With “State Of Deception,” the Virginia Holocaust Museum offers an unflinching look at the ways propaganda can influence an unwary populace into supporting atrocity.
The Virginia Holocaust Museum of Richmond Virginia has welcomed a groundbreaking new exhibit into its halls, presenting its guests with “State of Deception,” which opened on May 1. “State of Deception” fulfills the museum’s goal of educating visitors and providing a comprehensive look at the Holocaust and events leading up to it.
In order to host “State of Deception,” the Virginia Holocaust Museum worked closely with the United States Holocaust Memorial Museum. The exhibit, which was originally a temporary exhibit at USHMM, became a traveling exhibit around 10 years ago. According to the USHMM’s website, “The Museum’s traveling exhibitions have appeared in 195 US cities and 49 US states, and in Canada, Croatia, Germany, Hungary, Israel, and Serbia.”
In addition to the Virginia Holocaust Museum’s Core Exhibits, which are permanently housed on its first floor and chronologically progress through the events of the Holocaust, the museum also presents traveling exhibits on its spacious second floor. “State Of Deception” is the latest traveling exhibit to appear there, and will be replaced on July 26 with “Holocaust By Bullets,” an exhibit that uses eyewitness testimonies and photographs to showcase the atrocities committed against Jews and Roma throughout Eastern Europe by Nazi mobile killing units.
“State of Deception” focuses on less overt forms of terror, covering the history of Nazi propaganda and its use in Germany from 1918 to 1945. It explores the systematic use of Nazi propaganda as a means of manipulating public perception.
Early in his political career, Hitler famously wrote that “propaganda is a truly terrible weapon in the hands of an expert.” As depressing as it is to contemplate, Hitler proved over the next couple of decades to be a bold, sophisticated innovator in the field of propaganda. His administration and the Nazi party did this by villainizing minorities, weaponizing fear of marginalized groups, and creating distrust of the adminstration’s enemies. “State Of Deception” focuses on how the Nazis’ use of propaganda built public support for their radical views.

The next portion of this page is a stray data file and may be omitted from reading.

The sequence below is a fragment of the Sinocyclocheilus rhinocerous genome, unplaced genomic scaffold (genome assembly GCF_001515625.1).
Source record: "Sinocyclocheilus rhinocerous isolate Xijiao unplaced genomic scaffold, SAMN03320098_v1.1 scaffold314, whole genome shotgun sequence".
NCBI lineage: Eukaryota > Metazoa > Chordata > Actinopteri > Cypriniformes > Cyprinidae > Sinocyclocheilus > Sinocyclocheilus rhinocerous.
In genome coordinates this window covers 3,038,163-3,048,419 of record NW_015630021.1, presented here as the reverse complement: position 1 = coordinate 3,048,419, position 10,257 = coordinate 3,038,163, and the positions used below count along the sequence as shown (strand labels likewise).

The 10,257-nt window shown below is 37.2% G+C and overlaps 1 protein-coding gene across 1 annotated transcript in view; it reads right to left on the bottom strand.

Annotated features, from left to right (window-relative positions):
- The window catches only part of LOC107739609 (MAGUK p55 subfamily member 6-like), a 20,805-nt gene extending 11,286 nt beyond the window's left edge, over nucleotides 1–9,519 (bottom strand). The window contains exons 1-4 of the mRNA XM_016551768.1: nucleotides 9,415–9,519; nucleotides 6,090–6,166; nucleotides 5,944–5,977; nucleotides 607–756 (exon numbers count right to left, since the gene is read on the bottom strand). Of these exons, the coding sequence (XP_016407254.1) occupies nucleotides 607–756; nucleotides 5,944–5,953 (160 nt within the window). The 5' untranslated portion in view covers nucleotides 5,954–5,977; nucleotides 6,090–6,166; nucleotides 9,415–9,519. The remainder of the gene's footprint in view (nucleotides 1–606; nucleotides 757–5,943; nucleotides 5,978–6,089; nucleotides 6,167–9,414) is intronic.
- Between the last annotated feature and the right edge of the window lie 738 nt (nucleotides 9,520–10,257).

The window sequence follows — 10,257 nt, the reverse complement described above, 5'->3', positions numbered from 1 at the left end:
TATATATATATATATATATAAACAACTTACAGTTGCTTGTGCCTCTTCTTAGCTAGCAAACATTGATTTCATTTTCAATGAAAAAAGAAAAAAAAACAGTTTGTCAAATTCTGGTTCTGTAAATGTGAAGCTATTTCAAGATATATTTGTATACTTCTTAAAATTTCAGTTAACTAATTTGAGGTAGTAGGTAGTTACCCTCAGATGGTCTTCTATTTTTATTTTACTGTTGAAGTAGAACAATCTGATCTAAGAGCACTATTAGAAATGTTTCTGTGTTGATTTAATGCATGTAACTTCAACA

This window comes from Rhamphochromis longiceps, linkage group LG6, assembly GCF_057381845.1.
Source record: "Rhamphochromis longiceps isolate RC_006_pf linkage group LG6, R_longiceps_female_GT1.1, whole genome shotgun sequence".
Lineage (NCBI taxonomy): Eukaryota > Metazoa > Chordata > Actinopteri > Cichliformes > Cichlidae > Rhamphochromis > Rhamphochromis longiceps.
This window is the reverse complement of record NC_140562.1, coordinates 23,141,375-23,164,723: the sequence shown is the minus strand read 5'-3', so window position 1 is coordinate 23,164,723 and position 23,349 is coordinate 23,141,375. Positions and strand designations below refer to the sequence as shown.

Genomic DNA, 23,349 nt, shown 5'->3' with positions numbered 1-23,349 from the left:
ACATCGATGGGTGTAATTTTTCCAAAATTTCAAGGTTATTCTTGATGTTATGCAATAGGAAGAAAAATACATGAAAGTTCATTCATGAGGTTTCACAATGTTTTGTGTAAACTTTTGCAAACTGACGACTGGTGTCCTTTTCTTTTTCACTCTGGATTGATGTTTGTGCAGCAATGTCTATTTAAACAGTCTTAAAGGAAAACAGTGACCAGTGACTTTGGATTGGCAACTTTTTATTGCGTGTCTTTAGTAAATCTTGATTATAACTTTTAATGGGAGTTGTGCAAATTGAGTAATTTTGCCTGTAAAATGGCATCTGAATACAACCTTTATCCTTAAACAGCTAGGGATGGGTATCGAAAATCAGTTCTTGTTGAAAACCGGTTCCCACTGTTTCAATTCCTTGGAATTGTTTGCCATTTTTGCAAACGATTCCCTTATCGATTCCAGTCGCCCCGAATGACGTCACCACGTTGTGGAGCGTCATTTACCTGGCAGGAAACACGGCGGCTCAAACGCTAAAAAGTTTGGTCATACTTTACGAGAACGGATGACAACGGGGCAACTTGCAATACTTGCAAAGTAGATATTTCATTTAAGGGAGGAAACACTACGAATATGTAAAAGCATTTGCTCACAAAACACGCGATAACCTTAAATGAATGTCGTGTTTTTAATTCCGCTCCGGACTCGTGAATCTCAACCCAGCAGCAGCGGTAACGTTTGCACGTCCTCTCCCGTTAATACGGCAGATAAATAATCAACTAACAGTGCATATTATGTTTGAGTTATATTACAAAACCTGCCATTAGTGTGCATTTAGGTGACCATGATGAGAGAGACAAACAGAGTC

According to Tim Hensley, the Director of Collections at the Virginia Holocaust Museum, “State of Deception” “talks about how a modern democracy gradually erodes into a dictatorship.”
As a whole, “State of Deception” studies the government use of propaganda to sway public opinion and garnish votes by inciting fear of enemies to the administration. But while some might feel that the government manipulation of media shown in this exhibit is parallel to events happening in our current political environment, Hensley disagrees.
“It’s really difficult to talk about those two things because the subject is so complex,” Hensley said. “It’s important to keep in mind that when we talk about messaging during politics, it’s not the same as what was happening within Nazi Germany. In Nazi Germany the government controlled the media. So you are really looking at a very different time and environment for those types of things.”
However, regardless of our current political environment, “State Of Deception” does encourage us all to be conscious in our consumption of media, to be aware of what sort of ideas are being presented to us, and to look beyond the easy answers to find the truth.
“State of Deception” will be on display at the Virginia Holocaust Museum until Sunday, July 14. The museum is located at 2000 East Cary St in Shockoe Bottom, and is open from 9 AM to 5 PM Monday through Friday, and 11 AM to 5 PM on weekends. Admission is free and open to the public. For more info, visit their website at vaholocaust.org.